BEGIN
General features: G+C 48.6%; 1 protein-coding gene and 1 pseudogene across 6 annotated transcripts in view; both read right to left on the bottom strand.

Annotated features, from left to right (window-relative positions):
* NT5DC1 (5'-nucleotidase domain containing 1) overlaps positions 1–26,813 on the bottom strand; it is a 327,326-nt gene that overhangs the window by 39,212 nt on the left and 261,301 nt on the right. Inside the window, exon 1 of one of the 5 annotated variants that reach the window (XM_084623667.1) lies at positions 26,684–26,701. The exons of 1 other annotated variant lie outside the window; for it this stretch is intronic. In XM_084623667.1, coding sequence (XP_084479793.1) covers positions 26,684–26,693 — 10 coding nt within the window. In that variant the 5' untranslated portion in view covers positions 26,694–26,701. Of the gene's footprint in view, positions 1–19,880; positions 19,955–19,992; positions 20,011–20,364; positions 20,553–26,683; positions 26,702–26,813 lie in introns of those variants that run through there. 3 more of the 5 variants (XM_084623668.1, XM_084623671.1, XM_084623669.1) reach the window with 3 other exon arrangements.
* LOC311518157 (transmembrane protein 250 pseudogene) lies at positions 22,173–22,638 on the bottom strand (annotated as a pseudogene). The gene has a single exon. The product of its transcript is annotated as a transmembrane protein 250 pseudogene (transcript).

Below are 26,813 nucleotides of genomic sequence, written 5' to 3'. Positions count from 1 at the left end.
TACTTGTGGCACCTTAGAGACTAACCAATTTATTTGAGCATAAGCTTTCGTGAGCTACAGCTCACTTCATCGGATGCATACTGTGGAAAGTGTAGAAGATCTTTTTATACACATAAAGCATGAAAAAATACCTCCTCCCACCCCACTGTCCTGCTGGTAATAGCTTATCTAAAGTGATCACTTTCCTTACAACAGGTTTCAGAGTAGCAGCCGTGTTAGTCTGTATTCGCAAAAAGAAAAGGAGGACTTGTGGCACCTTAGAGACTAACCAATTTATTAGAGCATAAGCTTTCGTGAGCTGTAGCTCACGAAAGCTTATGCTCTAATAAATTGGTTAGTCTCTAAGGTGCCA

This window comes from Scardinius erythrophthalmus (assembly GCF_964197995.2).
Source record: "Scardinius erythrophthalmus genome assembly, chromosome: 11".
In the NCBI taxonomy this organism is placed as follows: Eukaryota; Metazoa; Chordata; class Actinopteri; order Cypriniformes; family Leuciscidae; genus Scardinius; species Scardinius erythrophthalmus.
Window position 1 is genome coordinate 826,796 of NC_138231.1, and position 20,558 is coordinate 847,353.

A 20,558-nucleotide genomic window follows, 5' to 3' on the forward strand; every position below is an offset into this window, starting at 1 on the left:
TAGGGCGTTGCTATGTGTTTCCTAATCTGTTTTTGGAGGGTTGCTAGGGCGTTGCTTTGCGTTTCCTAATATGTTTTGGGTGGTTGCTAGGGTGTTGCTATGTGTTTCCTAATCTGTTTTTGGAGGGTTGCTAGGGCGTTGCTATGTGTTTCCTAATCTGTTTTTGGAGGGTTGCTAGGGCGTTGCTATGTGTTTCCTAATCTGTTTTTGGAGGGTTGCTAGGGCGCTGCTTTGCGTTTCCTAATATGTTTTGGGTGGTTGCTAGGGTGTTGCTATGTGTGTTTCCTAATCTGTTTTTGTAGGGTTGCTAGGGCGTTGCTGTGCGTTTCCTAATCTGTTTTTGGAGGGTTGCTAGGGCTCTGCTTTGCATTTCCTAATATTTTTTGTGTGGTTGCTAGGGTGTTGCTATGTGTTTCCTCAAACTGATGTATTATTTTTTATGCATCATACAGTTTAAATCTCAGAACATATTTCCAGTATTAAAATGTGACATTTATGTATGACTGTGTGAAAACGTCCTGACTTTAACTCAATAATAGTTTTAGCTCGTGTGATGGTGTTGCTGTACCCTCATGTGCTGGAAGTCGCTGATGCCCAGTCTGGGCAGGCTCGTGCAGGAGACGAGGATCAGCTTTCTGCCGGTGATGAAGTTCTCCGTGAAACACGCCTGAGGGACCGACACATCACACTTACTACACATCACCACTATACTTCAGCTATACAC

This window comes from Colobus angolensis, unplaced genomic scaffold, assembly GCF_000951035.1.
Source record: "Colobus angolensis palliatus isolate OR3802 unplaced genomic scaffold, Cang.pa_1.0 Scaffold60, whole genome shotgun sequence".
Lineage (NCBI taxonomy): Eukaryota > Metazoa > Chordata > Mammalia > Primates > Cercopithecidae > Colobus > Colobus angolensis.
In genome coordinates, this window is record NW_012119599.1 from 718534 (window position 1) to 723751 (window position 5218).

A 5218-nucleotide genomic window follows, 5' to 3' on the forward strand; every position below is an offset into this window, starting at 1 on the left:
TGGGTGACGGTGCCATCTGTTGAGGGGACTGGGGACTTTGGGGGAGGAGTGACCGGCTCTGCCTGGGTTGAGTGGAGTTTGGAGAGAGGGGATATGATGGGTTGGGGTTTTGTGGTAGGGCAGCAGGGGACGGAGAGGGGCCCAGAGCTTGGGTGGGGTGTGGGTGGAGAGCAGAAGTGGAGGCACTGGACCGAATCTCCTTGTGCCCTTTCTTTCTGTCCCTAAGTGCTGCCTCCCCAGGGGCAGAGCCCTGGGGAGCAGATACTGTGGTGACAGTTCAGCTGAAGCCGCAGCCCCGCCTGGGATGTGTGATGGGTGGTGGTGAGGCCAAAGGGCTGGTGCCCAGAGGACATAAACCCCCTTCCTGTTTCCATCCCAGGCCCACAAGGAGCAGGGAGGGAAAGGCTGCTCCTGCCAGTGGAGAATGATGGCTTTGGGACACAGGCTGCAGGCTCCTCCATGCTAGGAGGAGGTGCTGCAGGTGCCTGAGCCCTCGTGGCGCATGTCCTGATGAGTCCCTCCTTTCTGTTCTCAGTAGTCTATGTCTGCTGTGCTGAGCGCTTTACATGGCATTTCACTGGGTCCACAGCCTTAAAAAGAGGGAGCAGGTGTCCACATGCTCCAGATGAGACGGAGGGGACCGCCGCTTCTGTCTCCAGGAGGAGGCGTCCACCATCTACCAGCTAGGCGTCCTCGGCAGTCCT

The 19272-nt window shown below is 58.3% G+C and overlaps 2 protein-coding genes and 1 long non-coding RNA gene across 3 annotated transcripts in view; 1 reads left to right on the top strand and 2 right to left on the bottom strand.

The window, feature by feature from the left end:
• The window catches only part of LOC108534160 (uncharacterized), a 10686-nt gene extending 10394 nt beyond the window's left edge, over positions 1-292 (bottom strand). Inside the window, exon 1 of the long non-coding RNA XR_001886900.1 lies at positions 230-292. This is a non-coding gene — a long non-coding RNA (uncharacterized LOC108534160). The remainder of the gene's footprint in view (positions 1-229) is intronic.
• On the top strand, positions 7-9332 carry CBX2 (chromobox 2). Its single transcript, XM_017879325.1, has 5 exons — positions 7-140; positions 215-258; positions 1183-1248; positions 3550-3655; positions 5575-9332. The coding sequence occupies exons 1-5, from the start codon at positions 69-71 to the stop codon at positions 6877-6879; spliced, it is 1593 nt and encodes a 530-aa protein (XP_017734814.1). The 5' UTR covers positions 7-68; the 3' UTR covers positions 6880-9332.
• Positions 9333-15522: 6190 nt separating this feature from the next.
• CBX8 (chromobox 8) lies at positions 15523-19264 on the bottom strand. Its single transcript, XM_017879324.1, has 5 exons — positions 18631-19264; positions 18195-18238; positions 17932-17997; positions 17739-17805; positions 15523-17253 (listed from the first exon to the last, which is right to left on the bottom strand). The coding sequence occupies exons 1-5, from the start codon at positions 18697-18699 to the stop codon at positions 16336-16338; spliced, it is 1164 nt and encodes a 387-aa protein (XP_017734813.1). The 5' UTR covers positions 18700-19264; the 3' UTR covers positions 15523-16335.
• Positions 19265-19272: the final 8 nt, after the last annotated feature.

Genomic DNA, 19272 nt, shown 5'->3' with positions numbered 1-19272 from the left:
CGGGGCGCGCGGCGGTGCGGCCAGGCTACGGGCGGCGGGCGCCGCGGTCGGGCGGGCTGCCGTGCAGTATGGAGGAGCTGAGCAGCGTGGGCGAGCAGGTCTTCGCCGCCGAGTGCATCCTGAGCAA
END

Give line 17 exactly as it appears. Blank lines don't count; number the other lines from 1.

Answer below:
A 5218-nucleotide genomic window follows, 5' to 3' on the forward strand; every position below is an offset into this window, starting at 1 on the left: